• I changed one (harmless) monster power on the fly: A ghost caused unconsciousness rather than fear. I don't like fear effects, as they are humiliating and take away agency. On second thought, however, the fear effect could and should have been described as magical, lessening the humiliating aspect. Also, this was a mistake as I violated my principles. I should not change the powers of monsters (at least not like this, i.e. on the fly and for dubious reasons).
  • Random rolls were really tough this time around: The dungeon was restocked with plenty of very dangerous monsters and the beetles' random reaction was "hostile". I fear that the dungeon seems insurmountable and video-gamey as a result.
  • The Barrowmaze has monsters popping up all over the place (due to the restocking rules) or waiting in isolated areas without exits, rhyme or reason. I do have an explanation for this but I'm afraid none is visible to the players at the moment. I'm afraid that the dungeon must seem very artificial and video-gamey as a result (and Philotomy's "Mythic Underworld" aesthetic is an acquired taste).
  • The zombie ploy should not have worked quite like this. I forgot about the maneuver "partial charge". Fortunately, the zombies rarely had the room for that so in this case the outcome was unaffected by my oversight. I will inform the players and/or change zombie tactics to "overrun the enemy regardless of opportunity attacks".
In a nutshell
An enjoyable session with lots of mistakes behind the scenes. I need to get my act together.

Session 2: First Blood

Summary
The party manages to close the door with the rats still behind it. They explore several rooms and run into traps and zombies. 4 out of 10 PCs die and are replaced on the spot (i.e. another tomb raider rounds the corner to help out with the still unfinished battle). Perseverance and a hunch lead to the biggest treasure yet.

Observations
  • The characters of two absentee players died. Both were particularly cherished (having survived a funnel adventure in spectacular fashion and sporting a natural 18, respectively). The deaths were brutal but okay, but it sucks that the players were not present.
  • The players were disappointed with the treasure. The payout was 70 gp per character so level 2 (at 1000 XP) seems a looong way off. As I have read this complaint about Barrowmaze before, I will double all treasure values in the main complex.
  • I dropped my plan to use vague prices (for mundane goods) after only one session and gave the exact listed prices instead.
  • I had all random encounters materialize near the PCs, i.e. I rolled, got zombies, and had nearby corpses rise as said zombies. This was a mistake as it circumvents the rules for encounter distance (to be established randomly).
  • After the game, the players talked about establishing depots of oil etc., bringing a ladder and developing safety measures (e.g. securing characters with rope). They are rising to the challenge.
  • Via e-mail, the players further talked about establishing procedures for splitting the loot, unrealistic rules, and handling the PCs of players going to sleep during the session (one player's a kid, another a very busy working mom).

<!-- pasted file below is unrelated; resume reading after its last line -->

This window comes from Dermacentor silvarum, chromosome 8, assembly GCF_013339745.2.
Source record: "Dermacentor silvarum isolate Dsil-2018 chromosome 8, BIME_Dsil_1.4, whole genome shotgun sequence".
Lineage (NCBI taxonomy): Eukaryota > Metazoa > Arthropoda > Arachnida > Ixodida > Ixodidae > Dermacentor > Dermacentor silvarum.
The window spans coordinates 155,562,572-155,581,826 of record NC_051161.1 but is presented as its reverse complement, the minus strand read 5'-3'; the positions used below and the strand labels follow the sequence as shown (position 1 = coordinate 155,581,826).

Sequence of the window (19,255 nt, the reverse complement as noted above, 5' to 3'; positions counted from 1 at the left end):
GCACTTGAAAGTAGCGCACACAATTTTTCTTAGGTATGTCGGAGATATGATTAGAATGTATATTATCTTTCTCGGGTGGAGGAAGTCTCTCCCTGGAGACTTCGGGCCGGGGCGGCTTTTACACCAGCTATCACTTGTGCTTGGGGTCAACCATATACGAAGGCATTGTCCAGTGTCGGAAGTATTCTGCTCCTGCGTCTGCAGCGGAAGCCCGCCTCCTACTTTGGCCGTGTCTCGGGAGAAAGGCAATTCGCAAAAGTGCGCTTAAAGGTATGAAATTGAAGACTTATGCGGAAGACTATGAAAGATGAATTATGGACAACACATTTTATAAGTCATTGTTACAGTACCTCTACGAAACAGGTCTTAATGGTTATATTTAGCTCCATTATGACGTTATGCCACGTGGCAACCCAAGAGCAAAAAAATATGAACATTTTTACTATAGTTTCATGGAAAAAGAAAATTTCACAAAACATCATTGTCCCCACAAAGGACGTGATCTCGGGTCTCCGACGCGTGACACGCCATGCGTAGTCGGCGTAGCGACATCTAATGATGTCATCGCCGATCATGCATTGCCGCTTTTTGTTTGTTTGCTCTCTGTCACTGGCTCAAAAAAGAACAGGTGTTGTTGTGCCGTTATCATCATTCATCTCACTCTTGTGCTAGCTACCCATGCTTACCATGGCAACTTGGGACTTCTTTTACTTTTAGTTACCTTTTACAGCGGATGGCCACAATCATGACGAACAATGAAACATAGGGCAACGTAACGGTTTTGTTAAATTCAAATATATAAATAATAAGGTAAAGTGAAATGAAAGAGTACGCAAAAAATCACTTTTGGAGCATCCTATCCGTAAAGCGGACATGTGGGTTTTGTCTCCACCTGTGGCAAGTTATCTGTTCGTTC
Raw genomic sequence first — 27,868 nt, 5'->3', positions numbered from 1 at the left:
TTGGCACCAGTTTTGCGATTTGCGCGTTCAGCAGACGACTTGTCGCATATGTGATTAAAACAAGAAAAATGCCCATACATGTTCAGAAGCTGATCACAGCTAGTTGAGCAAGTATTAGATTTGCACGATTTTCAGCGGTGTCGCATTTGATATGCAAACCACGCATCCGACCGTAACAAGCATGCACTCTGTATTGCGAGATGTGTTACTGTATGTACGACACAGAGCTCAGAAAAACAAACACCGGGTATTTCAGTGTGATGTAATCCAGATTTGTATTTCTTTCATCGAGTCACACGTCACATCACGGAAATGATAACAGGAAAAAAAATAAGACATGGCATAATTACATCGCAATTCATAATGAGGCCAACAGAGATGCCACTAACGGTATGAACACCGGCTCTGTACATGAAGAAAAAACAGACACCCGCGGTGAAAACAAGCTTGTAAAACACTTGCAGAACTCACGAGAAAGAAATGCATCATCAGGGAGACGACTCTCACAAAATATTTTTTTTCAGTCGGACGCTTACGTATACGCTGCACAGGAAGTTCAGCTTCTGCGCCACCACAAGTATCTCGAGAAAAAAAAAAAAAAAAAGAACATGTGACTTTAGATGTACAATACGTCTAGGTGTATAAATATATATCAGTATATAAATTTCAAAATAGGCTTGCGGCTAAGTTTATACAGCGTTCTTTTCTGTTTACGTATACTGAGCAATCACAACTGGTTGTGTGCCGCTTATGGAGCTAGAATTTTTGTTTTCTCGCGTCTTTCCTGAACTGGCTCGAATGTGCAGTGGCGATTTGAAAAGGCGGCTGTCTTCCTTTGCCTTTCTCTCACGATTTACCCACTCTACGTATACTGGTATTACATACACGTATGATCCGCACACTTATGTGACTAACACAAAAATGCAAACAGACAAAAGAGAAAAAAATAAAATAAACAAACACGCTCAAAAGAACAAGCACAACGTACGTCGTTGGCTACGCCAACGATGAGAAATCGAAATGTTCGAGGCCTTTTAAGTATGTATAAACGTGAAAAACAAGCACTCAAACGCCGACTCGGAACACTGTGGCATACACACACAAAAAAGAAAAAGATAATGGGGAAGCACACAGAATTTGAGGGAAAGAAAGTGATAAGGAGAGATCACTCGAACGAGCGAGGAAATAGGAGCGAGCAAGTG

In a nutshell
Sitting back, just playing the world and not knowing how things would turn out was great fun.

Session 1: To the Barrowmaze!

Summary
The newly created party meets up to plunder the recently discovered Barrowmaze. Play begins on the road. The characters travel from Zerthstone to Ottergild, buy some equipment and continue to Hirot. After checking in at the local inn, visiting Hirot's only temple and Ekim's Extraordinary Emporium, they start their first expedition into the Barrowmaze. After a couple of empty rooms, they open a door to encounter a swarm of huge rats. The session ends with a cliffhanger.

Observations
  • Character creation took two hours (twice as long as I estimated). I hope that the players will eventually learn to roll up a new character in five minutes.
  • Keeping track of encumbrance and rolling for (wilderness) encounters felt a bit tedious, but I think it is important to establish these key procedures.
  • The players scoffed at D&D's economy, specifically the gold standard and certain prices. I am considering switching the economy to Adventurer, Conqueror, King System (ACKS).
In a nutshell
A slow start but hopefully laying the groundwork.

Samstag, 29. März 2014

Campaign Diary: DCC in the Wilderlands (Pre-game Notes)

I've finally started a Wilderlands campaign using my heavily house-ruled version of Dungeon Crawl Classics (DCC). My goals are to provide challenge-based sandbox play in the mold of Ben Robbins' West Marches campaign and especially Eero Tuovinen's D&D campaigns (a huge topic you'll have to google by yourself if you are interested). To get the hang of the rules in practice, I've settled on the acclaimed Barrowmaze as a starting point. I plan on opening up the Wilderlands world as the game progresses.

DCC, especially in my version, offers fast character creation (to make a lethal game viable), fast play (to get lots of stuff done), high lethality (to make choices and die rolls matter) and its trademark unpredictability (to protect against lingering habits to railroad and to generate an Appendix N-feel).

The Wilderlands offers just the right ratio of inspiring detail and white space on outstanding maps. I'm using the excellent if somewhat verbose Necromancer edition. Of course, I've heavily modified the setting, too.

I plan to provide the first couple of session reports soon and to then switch to a more regular schedule.